We all know that punctuation is important. (If you have seen that bit about eating your grandma, you really should. It will make a world of difference if you are one of those who have not been converted to the punctuation fan club.) But punctuation can be confusing, particularly – well, all of it, really, but in this case we are going to discuss the proper use of commas.
And since there are so many rules and directions for using commas, the rules need to be broken up into digestible chunks. Let’s start with names, dates and places.
Rule Number One: Use a comma before or before and after a person or the title of a person being directly addressed.
Now let’s put that into actual use.
Leah went to the store. Or… Leah, let’s go to the store.
If you are speaking ABOUT Leah, you do not need the comma. If you are speaking TO Leah, you need the comma. As for titles, take a look at this next example:
The officer pulled me over. Or… What did I do wrong, Officer?
A side-note about this rule that is vitally important: when addressing someone by their title, it is proper to capitalize it. (Think of it as their name, in a way.)
Rule Number Two: Using commas in suffixes attached to names
We all know someone who is a Jr. or a Sn. or a I, II or III. But we don’t all know how to properly punctuate those types of things.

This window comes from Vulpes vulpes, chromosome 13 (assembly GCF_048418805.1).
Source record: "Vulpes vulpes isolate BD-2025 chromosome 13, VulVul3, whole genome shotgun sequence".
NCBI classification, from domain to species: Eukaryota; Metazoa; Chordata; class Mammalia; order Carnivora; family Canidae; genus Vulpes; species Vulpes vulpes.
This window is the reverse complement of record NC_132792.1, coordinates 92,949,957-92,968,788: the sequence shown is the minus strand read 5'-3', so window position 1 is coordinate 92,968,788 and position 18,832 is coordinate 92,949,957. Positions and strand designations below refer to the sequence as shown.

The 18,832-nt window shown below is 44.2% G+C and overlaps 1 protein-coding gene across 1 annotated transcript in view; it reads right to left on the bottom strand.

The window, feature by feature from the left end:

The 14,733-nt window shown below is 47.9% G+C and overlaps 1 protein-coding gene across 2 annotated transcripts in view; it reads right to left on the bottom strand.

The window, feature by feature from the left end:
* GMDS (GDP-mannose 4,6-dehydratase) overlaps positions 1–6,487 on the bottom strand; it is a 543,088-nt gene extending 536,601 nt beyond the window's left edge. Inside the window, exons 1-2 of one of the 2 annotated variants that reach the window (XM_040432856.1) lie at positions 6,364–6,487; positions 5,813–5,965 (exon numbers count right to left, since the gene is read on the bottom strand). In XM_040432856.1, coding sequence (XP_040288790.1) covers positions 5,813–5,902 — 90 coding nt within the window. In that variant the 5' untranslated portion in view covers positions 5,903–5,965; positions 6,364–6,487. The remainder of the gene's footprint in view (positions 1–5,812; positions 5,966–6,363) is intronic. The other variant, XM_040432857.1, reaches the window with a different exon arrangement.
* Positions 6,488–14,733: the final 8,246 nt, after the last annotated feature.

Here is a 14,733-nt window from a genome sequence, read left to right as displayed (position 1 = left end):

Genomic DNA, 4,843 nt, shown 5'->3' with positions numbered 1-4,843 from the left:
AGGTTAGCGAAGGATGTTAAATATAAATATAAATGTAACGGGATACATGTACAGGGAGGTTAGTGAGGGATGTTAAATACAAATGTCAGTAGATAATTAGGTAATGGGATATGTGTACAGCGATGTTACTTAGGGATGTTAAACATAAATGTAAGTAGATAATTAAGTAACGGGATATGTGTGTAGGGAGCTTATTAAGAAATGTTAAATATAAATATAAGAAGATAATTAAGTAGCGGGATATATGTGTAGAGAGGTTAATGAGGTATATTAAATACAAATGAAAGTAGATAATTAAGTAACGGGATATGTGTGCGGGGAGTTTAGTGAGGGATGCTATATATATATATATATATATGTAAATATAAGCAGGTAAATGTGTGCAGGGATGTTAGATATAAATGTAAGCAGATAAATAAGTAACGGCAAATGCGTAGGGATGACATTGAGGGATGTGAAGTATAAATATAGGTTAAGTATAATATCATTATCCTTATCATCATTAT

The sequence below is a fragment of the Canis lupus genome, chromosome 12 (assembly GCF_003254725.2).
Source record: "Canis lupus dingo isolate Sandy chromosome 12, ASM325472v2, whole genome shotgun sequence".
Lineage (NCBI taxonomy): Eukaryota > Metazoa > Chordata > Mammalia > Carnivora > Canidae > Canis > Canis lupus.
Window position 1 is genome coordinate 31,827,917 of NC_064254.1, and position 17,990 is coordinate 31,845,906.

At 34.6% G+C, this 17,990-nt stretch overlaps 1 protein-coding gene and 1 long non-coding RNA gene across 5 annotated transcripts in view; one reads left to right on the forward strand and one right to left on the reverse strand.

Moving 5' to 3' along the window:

Names with any of those above do NOT need a comma; however, people with a suffix to their name, such as a doctor, DO need these.
For example: John Black, M.D., was a friend of Chuck White Sn. and his son Chuck White Jr.
Rule Number Three: Use a comma around additional description if the subject has been sufficiently identified.
What does that mean? It means that if the subject is named with an actual name, like Sara, you need commas to describe her. If you say ‘the girl’, you do not need commas. Here, take a look at it in action.
Sara, the captain of the volleyball team, is a senior in high school. Or… The girl who is the captain of the volleyball team is a senior in high school.
See the difference?
Rule Number Four: Use a comma between the day of the month and the year and after the year.
Most of us know how to use this rule, but for those who might be confused, it’s best just to see it in example form.
April 19, 2010 . Or… Today is April 19, 2010, my sister’s birthday.
Rule Number Five: Do not use a comma if any part of the date is omitted.
Once again, this rule is easier seen than said. If part of the date is missing, you don’t need a comma.
We went on vacation in July 2009.
Rule Number Six: Use commas to separate the city from the state and the state from the city unless you use the state abbreviation.
This one is pretty self-explanatory as well. If you are speaking of a city and the state in which that city is you need a comma unless you are abbreviating the state with its two-letter abbreviation.
I went to Pittsburgh, Pennsylvania, and watched a football game. Or… I went to Pittsburgh, PA and watched a football game.
Side-note: You don’t use any punctuation on an envelop when writing out addresses.
And that’s it for now, grammar enthusiasts. Look for parts two and three soon in which I’ll address the other uses of commas.
(Also, please don’t kill me if I made some tiny typo error. Yes, I realize it’s an article about grammar.)
The Grammar Book